Friday, 28 October 2016

Weekend reading and viewing: 29 - 30 October 2016

David Perry, Washington Post, 21 October 2016
“Awesome! Wow!”  It’s 6:45 a.m. on a Tuesday as these words float across the dining room table. My daughter has already finished eating, but my son, Nico, is happily listening to music while consuming an enormous bowl of Cheerios. As usual, he’s set the iPad to “Hamilton.”

My son is what professionals call “functionally nonverbal.” He can talk. He does so all the time. But you, and to some extent I, cannot consistently understand him. He has Down syndrome, and like many people with the genetic condition, his language development is generally delayed. More specifically, though, Nico also has apraxia ...

How I Got a ‘B’ in Homeschooling
Kari Wagner-Peck, A Typical Son, 26 October 2016
To be completely honest I gave myself the B. That said, we don’t actually use grades here.

Thorin and I started our 3rd year of homeschooling/unschooling* on September 3rd. Of course we learn all year long but given classes outside of the home and my schedule we do follow a more structured schedule between September and May.

I have learned eight essentials for me to be an averagely successful unschooler ...

When People Give Me ‘the Look’ After I Tell Them My Daughter Has Down Syndrome
Pepper Caruso, The Mighty, 12 October 2016
There it was again — that look. I’m sure most parents of children with special needs know “the look.” It’s the expression that conveys pity. The tight lips and furrowed brow clearly say, “You poor thing. I’m so sorry you’ve been saddled with this burden.”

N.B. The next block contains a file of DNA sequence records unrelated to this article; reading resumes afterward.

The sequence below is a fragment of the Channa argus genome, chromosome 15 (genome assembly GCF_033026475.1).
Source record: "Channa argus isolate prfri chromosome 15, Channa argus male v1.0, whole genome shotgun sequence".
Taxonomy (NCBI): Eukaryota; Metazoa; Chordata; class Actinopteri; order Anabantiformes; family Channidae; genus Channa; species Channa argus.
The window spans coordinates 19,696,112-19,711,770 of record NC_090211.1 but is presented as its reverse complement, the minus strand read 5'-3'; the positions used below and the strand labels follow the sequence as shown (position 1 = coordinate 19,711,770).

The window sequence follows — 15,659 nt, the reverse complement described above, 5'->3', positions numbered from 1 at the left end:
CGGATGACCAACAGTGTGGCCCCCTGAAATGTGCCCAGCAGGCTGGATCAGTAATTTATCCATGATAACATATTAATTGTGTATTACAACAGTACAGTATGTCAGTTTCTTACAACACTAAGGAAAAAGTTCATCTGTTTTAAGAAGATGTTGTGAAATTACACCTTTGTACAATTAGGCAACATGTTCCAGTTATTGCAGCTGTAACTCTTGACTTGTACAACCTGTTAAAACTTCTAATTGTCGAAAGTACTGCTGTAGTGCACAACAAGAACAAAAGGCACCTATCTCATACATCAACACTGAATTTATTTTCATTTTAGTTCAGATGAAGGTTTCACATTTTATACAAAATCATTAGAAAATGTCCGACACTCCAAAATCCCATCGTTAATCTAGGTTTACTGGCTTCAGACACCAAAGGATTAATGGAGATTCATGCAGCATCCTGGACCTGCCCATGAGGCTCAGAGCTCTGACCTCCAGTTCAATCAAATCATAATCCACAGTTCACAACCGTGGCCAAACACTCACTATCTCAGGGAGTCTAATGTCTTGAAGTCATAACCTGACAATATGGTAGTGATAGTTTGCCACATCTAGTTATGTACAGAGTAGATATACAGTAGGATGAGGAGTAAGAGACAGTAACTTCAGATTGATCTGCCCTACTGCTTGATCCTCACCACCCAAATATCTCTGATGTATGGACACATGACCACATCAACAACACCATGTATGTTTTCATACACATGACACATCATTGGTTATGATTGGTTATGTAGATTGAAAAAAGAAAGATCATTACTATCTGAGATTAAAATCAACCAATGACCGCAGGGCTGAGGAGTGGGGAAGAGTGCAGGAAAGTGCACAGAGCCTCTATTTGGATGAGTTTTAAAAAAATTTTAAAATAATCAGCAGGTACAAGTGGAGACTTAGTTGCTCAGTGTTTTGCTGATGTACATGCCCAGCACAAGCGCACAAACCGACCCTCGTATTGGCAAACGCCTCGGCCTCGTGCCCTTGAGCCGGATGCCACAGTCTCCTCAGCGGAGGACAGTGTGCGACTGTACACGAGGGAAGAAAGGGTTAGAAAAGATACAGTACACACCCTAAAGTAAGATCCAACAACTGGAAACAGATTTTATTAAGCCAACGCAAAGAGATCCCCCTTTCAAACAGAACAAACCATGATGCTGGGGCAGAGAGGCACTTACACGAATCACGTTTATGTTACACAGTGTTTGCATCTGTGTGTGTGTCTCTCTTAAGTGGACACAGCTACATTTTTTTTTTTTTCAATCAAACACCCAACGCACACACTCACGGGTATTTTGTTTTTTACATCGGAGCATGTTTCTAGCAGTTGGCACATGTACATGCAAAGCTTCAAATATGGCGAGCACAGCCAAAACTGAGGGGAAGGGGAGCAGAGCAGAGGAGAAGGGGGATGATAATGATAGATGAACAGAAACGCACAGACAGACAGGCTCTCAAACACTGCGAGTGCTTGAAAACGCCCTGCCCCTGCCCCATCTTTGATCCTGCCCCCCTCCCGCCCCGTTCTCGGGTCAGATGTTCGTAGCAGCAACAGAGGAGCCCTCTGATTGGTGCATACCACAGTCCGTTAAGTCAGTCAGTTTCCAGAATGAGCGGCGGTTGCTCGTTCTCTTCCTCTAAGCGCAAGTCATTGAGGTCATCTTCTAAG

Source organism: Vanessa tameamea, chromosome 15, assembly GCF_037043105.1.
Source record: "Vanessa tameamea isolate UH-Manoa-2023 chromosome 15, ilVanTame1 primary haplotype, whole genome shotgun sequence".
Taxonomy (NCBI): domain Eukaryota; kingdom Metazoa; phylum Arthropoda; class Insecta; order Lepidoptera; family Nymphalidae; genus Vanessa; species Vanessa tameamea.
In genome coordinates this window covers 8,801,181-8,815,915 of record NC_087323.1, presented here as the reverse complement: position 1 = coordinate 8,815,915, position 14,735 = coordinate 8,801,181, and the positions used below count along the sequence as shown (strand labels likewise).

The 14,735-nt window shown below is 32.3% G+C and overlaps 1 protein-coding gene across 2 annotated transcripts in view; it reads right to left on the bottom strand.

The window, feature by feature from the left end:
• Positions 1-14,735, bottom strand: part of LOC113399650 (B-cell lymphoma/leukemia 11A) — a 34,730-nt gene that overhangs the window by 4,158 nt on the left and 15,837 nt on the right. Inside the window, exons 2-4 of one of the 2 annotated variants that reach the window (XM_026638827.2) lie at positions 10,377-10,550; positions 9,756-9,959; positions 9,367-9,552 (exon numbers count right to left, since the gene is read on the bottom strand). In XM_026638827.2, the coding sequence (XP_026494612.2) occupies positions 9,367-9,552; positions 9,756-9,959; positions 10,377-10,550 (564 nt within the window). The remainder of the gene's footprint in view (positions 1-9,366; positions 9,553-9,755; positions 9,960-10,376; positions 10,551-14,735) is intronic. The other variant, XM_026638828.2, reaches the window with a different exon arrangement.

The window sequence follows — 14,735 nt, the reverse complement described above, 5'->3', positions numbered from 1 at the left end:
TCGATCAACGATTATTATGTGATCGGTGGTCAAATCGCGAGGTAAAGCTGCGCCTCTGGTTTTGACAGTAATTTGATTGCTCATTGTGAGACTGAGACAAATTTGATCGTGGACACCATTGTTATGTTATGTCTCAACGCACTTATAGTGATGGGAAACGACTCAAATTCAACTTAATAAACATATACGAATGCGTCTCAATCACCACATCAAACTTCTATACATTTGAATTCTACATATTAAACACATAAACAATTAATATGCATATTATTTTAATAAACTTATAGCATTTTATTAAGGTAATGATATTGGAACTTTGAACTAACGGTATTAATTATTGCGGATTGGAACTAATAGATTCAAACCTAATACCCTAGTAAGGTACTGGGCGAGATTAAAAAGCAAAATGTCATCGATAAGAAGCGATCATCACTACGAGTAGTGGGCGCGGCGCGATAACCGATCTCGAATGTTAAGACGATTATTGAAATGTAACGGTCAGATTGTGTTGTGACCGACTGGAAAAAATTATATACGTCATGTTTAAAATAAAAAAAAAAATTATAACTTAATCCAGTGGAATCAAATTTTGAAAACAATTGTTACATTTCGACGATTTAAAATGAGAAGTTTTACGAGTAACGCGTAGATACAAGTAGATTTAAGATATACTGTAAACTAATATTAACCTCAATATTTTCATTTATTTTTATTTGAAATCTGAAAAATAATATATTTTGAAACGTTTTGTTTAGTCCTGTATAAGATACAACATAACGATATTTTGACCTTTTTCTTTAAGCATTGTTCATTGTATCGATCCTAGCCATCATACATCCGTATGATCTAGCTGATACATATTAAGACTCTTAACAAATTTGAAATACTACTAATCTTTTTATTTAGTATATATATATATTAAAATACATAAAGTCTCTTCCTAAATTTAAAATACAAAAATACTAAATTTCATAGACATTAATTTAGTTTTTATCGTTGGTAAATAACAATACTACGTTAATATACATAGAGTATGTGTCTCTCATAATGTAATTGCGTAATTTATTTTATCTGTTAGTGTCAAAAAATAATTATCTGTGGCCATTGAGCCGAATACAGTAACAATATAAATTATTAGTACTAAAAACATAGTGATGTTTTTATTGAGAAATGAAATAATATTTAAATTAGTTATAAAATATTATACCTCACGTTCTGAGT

... Now, 30 years later, the national consciousness regarding people with special needs has been raised and Americans are more aware. Yet, mentioning my daughter’s Down syndrome to someone new is still occasionally met with the look. I meet people regularly during my work as a background actor, and inevitably, we have down time during which we sit and wait and chat. I’ve noticed if the subject turns to our children, I’m mentioning my oldest less and less ...

A Boy, His Mom and The Truth
Dae Hingsburger, Of Battered Aspect, 7 October 2016
... He pointed at me, he knew I saw him, he didn't care, he was angry at his mom. "You were staring at him. You were. You were STARING." ...

NSW Council on Intellectual Disability e-News, October 2016
  • CID Annual General Meeting
  • Going to hospital; share your experience for research
  • Guest blog article
  • NSW CID conference video
  • Reasonable adjustment for university
  • Positive Cardiometabolic Health
  • NSW Disability Innovation Awards
  • Mental health and intellectual disability
  • Get More Skills: Hands On
  • Research
  • Events and professional development
  • Resources

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